Let’s dig deeper into HOW we can help students recognize similarly spelled words automatically by strengthening and activating visual discriminations skills. One activity I like to do every year with my first graders is a game called “Find the Partners”. I choose 4-5 words AND a “partner” word that has a subtle difference. I mix up and scatter these word cards across the small group table. Then I ask the group to find word partners that LOOK similar to one another. The children work together to “partner up” the words. Together, we take a close and deep look at the spellings of these words.
I start with one partner match, and I ask the children, “How are these words the same? How are they different?” One by one, the children take the time to TRULY LOOK at each word and notice what is the same and what is different. For many children who struggle with word recognition skills, this is a big day! Drawing attention to the letters and spelling patterns in these words often creates a new “word awareness” that these readers will start to USE going forward. Cue the confetti!
Sight Word Practice Cards
Another activity I like to use are my Sight Word Practice Cards. Each card works on word recognition and fluency! Students will first touch the dots under each word and read the sentence on the card:
The student will then use a magnifying glass to search for the underlined focus word in the card’s picture. This focus word has been hidden FIVE times in the picture. By laminating the cards, the child can use a dry erase marker to circle the words, and the teacher can reuse the cards later:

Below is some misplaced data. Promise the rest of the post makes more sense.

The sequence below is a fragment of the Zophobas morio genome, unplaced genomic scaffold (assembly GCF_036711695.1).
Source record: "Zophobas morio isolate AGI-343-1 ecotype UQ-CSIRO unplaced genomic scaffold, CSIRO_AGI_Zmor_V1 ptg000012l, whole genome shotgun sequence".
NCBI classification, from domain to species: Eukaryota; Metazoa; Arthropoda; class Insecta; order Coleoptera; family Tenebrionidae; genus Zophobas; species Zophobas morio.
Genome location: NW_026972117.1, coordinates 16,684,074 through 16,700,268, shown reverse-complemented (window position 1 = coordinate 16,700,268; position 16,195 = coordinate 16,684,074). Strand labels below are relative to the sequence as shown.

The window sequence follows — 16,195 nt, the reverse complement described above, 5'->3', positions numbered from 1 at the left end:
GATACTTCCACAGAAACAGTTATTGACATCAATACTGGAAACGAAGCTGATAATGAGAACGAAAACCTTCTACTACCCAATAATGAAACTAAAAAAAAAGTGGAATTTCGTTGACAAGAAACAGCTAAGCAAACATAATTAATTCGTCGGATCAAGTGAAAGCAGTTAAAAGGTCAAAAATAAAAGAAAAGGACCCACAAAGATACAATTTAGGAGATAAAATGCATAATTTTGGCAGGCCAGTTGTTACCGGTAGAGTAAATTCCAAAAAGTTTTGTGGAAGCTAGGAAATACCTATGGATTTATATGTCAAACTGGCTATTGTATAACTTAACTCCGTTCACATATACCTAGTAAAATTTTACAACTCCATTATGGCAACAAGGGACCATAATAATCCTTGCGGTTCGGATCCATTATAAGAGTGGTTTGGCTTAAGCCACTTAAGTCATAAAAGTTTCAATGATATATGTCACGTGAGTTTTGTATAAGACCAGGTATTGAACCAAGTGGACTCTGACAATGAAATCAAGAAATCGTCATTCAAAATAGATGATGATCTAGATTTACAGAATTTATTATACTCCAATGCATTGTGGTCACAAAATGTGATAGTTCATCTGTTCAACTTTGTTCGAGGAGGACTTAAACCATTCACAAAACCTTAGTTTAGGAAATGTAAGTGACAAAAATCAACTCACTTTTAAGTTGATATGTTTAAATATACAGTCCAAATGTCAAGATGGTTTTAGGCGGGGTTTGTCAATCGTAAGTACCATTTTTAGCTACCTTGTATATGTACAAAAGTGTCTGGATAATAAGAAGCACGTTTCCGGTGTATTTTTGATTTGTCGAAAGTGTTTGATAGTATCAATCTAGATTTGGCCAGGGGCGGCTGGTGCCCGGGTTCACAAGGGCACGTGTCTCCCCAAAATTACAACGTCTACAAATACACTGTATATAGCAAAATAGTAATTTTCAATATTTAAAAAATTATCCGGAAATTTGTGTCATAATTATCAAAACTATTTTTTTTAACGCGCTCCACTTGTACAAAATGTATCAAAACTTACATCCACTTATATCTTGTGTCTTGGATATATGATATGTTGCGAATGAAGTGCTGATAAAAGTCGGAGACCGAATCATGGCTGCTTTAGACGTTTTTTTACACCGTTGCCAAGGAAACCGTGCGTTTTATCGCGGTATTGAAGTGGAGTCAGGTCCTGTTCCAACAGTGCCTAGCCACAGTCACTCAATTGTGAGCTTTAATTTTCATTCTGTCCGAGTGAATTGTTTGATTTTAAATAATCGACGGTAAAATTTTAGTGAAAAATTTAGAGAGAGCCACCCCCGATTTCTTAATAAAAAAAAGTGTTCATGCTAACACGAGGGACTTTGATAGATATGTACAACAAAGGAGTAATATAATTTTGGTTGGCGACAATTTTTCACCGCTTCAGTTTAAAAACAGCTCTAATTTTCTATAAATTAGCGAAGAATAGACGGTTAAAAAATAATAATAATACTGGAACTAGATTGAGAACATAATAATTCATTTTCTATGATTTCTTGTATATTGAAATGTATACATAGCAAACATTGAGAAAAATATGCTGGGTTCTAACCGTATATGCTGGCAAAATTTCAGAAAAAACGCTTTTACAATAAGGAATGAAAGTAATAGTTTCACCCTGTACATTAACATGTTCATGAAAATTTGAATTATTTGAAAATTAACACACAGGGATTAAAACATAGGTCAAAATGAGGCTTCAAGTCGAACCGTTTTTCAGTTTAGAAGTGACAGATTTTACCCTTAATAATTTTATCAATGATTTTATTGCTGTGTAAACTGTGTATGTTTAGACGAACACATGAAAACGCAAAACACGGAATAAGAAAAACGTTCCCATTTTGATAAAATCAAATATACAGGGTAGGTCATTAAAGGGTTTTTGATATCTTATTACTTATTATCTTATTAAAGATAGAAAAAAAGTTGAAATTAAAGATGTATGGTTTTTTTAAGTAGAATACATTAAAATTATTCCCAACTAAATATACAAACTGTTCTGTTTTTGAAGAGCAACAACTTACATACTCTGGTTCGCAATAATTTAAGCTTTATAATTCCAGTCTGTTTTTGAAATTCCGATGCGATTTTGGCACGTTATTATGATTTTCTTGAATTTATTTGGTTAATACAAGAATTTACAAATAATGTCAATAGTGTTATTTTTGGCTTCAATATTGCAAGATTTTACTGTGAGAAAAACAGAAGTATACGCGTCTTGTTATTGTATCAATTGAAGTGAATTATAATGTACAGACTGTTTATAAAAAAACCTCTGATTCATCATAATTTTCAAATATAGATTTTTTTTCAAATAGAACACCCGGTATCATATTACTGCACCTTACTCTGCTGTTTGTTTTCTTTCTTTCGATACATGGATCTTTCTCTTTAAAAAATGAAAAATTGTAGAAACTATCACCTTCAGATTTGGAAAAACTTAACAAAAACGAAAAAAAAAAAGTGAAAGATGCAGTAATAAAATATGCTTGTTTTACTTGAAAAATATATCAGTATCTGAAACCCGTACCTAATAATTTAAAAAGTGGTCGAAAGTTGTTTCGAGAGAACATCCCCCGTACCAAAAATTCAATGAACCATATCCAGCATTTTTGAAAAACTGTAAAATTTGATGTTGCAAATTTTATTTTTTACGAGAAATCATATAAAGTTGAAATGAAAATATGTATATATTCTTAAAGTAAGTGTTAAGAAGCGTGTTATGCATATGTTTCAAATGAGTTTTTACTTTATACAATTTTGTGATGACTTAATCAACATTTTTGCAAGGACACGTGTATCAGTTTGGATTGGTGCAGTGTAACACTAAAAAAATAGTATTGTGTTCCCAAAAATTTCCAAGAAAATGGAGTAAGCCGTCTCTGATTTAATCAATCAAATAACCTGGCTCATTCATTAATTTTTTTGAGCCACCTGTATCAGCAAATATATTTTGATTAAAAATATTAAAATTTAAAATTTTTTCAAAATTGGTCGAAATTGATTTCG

The next step is where the magic comes in! We focus in on visual discrimination skills by crossing out the sight word that looks SIMILAR to the underlined focus word, but it’s NOT the focus word. This forces the child to really pay attention to the spelling patterns in each word.
They are super fun, right?! I would LOVE for you to try out FOUR of these sight word cards for FREE with your students! By joining my email list, you can grab a sample page of four sight word cards in my sample pack. You’ll also receive a master sight word list of all of Fry’s First 100 Words.
Digital Visual Discrimination Cards
I also have a paperless, digital Sight Word Search Boom Cards that helps beginning readers identify sight words. On each digital card, students will click on the speaker to listen to the word. Then students will find and click on the word five times. A total of 10 words are hidden in each picture! The extra sight words have been strategically chosen to look similar to the focus sight word, such as having the same beginning or ending letters. Students will practice visual discrimination skills as they complete each slide! These slides are self-checking and fully digital! You can find these digital sight word cards here, or by clicking on the image below:
Which Activity Will You Try Out First?
I hope this blog post gave you some new ideas if you’re looking for different ways to help readers who are struggling to identify words with automaticity. By including activities that incorporate and strengthen visual discrimination skills, we can often help readers to better recognize and see the letters and spelling patterns of various words. So, which activity above will you try out first? Don’t forget to come back and share how it went with me. I love hearing from you!